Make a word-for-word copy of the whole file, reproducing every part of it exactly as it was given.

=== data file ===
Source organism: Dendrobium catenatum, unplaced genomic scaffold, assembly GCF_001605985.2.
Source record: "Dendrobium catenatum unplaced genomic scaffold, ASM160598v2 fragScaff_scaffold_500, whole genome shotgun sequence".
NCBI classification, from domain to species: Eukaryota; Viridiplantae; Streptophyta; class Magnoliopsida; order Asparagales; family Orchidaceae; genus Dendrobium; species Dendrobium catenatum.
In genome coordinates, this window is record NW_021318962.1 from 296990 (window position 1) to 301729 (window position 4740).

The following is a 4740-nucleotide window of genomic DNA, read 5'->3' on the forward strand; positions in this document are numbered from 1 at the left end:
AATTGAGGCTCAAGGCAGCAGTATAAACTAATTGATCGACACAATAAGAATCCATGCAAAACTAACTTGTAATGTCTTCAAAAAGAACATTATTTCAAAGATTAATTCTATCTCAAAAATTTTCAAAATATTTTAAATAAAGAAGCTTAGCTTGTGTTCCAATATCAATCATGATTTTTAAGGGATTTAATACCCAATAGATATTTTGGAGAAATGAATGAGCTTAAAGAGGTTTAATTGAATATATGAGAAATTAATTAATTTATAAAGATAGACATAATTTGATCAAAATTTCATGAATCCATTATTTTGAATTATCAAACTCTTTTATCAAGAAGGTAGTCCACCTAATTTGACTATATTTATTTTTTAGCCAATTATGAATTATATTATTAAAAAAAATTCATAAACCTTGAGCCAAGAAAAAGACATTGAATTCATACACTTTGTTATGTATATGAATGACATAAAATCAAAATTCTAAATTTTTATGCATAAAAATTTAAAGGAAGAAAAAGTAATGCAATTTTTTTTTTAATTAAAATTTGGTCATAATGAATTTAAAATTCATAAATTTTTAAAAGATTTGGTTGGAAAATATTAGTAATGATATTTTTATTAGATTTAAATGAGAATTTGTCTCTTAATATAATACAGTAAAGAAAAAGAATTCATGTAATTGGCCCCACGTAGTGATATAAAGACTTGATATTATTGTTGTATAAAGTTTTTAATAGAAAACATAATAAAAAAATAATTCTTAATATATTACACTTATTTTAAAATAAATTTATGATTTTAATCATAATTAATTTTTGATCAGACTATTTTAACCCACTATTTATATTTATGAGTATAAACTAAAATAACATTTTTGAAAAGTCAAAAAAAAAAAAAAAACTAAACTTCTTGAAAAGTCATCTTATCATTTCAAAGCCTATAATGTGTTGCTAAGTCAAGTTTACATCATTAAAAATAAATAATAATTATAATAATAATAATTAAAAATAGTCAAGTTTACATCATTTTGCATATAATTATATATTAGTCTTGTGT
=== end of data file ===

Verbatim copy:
Source organism: Dendrobium catenatum, unplaced genomic scaffold, assembly GCF_001605985.2.
Source record: "Dendrobium catenatum unplaced genomic scaffold, ASM160598v2 fragScaff_scaffold_500, whole genome shotgun sequence".
NCBI classification, from domain to species: Eukaryota; Viridiplantae; Streptophyta; class Magnoliopsida; order Asparagales; family Orchidaceae; genus Dendrobium; species Dendrobium catenatum.
In genome coordinates, this window is record NW_021318962.1 from 296990 (window position 1) to 301729 (window position 4740).

The following is a 4740-nucleotide window of genomic DNA, read 5'->3' on the forward strand; positions in this document are numbered from 1 at the left end:
AATTGAGGCTCAAGGCAGCAGTATAAACTAATTGATCGACACAATAAGAATCCATGCAAAACTAACTTGTAATGTCTTCAAAAAGAACATTATTTCAAAGATTAATTCTATCTCAAAAATTTTCAAAATATTTTAAATAAAGAAGCTTAGCTTGTGTTCCAATATCAATCATGATTTTTAAGGGATTTAATACCCAATAGATATTTTGGAGAAATGAATGAGCTTAAAGAGGTTTAATTGAATATATGAGAAATTAATTAATTTATAAAGATAGACATAATTTGATCAAAATTTCATGAATCCATTATTTTGAATTATCAAACTCTTTTATCAAGAAGGTAGTCCACCTAATTTGACTATATTTATTTTTTAGCCAATTATGAATTATATTATTAAAAAAAATTCATAAACCTTGAGCCAAGAAAAAGACATTGAATTCATACACTTTGTTATGTATATGAATGACATAAAATCAAAATTCTAAATTTTTATGCATAAAAATTTAAAGGAAGAAAAAGTAATGCAATTTTTTTTTTAATTAAAATTTGGTCATAATGAATTTAAAATTCATAAATTTTTAAAAGATTTGGTTGGAAAATATTAGTAATGATATTTTTATTAGATTTAAATGAGAATTTGTCTCTTAATATAATACAGTAAAGAAAAAGAATTCATGTAATTGGCCCCACGTAGTGATATAAAGACTTGATATTATTGTTGTATAAAGTTTTTAATAGAAAACATAATAAAAAAATAATTCTTAATATATTACACTTATTTTAAAATAAATTTATGATTTTAATCATAATTAATTTTTGATCAGACTATTTTAACCCACTATTTATATTTATGAGTATAAACTAAAATAACATTTTTGAAAAGTCAAAAAAAAAAAAAAAACTAAACTTCTTGAAAAGTCATCTTATCATTTCAAAGCCTATAATGTGTTGCTAAGTCAAGTTTACATCATTAAAAATAAATAATAATTATAATAATAATAATTAAAAATAGTCAAGTTTACATCATTTTGCATATAATTATATATTAGTCTTGTGT